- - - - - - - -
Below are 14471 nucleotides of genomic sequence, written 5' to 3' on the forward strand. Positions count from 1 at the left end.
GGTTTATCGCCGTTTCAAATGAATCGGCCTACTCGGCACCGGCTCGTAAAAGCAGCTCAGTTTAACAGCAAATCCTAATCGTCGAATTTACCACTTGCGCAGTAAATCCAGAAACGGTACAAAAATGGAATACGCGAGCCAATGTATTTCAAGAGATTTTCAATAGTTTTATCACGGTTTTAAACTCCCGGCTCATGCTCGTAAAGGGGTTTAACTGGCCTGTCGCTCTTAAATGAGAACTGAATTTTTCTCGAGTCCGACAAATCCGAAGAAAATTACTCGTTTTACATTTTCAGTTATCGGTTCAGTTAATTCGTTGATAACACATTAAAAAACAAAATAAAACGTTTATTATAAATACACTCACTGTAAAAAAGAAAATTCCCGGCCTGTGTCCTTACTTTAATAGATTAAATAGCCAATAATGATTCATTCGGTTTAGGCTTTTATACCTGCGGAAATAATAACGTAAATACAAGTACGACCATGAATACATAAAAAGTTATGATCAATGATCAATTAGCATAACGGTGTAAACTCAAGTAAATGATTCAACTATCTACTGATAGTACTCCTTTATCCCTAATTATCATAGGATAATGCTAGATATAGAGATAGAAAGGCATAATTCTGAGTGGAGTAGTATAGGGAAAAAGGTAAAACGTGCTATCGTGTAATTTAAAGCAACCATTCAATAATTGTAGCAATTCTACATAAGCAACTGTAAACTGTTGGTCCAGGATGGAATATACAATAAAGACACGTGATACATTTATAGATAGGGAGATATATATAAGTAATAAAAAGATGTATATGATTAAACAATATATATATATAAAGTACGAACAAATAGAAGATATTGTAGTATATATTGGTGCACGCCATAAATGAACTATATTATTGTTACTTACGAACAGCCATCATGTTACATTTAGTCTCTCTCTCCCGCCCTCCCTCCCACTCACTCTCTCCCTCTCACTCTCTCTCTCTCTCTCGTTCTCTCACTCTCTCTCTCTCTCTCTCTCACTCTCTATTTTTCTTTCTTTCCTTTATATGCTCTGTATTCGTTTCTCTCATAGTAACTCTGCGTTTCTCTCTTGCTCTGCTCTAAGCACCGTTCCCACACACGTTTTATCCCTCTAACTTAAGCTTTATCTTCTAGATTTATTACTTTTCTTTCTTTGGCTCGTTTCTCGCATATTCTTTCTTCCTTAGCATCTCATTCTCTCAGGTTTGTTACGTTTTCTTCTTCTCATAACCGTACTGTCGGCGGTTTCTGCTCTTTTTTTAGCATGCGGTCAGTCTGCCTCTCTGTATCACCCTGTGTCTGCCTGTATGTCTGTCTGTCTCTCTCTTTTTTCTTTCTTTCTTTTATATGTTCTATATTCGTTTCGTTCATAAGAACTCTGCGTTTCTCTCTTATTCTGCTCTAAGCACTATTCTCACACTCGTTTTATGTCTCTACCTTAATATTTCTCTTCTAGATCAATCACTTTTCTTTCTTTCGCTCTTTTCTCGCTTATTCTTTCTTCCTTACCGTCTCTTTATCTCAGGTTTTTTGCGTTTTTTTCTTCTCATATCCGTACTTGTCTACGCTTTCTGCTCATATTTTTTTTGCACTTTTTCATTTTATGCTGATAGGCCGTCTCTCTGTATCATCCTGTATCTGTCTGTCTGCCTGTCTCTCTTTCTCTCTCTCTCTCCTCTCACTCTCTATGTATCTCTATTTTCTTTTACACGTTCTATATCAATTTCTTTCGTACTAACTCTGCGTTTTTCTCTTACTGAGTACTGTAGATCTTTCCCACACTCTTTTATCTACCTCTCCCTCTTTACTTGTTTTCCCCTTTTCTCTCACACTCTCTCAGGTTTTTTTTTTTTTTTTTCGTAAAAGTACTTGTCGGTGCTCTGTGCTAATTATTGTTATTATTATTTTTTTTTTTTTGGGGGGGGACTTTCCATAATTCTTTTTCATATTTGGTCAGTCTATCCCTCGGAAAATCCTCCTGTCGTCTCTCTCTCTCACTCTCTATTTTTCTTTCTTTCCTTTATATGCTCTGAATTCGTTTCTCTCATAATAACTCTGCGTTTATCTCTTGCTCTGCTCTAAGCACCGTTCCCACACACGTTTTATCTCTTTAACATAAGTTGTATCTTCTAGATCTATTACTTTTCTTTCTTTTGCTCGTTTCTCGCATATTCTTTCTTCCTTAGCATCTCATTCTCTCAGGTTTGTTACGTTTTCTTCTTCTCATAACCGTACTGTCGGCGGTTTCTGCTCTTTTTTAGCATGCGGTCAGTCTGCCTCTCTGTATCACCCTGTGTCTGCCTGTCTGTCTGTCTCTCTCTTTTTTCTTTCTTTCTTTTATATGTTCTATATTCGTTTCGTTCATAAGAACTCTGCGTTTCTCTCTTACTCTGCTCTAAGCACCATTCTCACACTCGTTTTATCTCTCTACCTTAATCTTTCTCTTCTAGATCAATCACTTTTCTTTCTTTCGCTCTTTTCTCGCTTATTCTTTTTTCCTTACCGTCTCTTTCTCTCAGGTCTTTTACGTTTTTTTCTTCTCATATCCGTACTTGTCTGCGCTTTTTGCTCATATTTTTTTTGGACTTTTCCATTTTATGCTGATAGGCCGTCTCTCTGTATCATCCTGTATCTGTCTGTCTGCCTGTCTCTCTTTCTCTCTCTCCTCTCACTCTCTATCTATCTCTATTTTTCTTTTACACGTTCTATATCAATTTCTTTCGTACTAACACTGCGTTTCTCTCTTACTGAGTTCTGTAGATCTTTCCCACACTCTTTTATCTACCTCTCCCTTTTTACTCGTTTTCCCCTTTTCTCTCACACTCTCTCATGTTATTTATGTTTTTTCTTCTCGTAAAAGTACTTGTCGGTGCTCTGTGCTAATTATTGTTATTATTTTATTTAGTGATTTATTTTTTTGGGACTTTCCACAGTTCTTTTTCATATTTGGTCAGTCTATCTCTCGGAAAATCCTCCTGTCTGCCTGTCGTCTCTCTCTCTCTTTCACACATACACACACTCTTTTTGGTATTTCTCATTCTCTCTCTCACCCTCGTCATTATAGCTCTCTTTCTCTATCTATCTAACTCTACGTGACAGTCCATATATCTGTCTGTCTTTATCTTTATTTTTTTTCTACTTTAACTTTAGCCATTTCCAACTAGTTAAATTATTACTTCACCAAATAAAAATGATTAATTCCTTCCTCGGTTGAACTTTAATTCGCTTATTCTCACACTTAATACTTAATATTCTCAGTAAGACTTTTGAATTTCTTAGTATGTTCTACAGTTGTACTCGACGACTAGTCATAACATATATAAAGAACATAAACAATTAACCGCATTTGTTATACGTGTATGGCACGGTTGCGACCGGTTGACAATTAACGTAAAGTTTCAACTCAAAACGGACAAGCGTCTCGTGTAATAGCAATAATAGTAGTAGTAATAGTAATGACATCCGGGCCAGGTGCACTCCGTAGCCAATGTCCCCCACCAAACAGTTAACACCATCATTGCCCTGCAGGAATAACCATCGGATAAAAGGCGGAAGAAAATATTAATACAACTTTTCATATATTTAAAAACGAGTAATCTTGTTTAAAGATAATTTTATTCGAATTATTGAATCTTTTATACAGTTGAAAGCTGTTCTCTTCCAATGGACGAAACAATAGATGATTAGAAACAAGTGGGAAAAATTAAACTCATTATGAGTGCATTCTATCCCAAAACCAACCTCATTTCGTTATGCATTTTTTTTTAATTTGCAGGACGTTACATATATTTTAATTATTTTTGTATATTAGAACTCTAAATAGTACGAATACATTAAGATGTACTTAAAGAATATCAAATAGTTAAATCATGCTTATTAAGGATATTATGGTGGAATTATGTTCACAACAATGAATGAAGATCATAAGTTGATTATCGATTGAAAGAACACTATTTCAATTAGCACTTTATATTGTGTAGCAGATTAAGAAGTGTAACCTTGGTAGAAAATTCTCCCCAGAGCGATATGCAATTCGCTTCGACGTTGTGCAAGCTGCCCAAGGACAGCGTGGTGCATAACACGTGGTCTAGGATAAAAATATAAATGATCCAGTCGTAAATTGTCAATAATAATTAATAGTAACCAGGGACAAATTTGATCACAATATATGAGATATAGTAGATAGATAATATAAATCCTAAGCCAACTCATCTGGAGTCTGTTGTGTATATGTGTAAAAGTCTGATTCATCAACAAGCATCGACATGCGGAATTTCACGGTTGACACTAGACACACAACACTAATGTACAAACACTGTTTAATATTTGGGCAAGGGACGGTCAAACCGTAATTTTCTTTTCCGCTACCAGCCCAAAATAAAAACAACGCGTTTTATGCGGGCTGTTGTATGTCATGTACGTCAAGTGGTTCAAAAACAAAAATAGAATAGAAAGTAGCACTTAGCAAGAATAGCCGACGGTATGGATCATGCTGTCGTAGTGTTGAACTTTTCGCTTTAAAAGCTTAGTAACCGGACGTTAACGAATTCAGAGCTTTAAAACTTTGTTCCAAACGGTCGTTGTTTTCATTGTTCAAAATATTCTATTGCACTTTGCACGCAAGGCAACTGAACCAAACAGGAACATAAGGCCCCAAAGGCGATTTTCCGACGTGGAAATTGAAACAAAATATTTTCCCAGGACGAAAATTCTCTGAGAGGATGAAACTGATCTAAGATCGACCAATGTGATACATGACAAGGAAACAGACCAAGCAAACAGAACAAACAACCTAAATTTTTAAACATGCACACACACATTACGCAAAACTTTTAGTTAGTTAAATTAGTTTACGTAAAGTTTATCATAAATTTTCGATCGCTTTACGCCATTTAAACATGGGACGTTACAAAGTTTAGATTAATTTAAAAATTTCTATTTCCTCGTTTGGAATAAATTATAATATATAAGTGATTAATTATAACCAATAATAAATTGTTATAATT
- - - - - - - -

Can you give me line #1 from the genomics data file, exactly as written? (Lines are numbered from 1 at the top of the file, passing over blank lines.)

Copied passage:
Below are 14471 nucleotides of genomic sequence, written 5' to 3' on the forward strand. Positions count from 1 at the left end.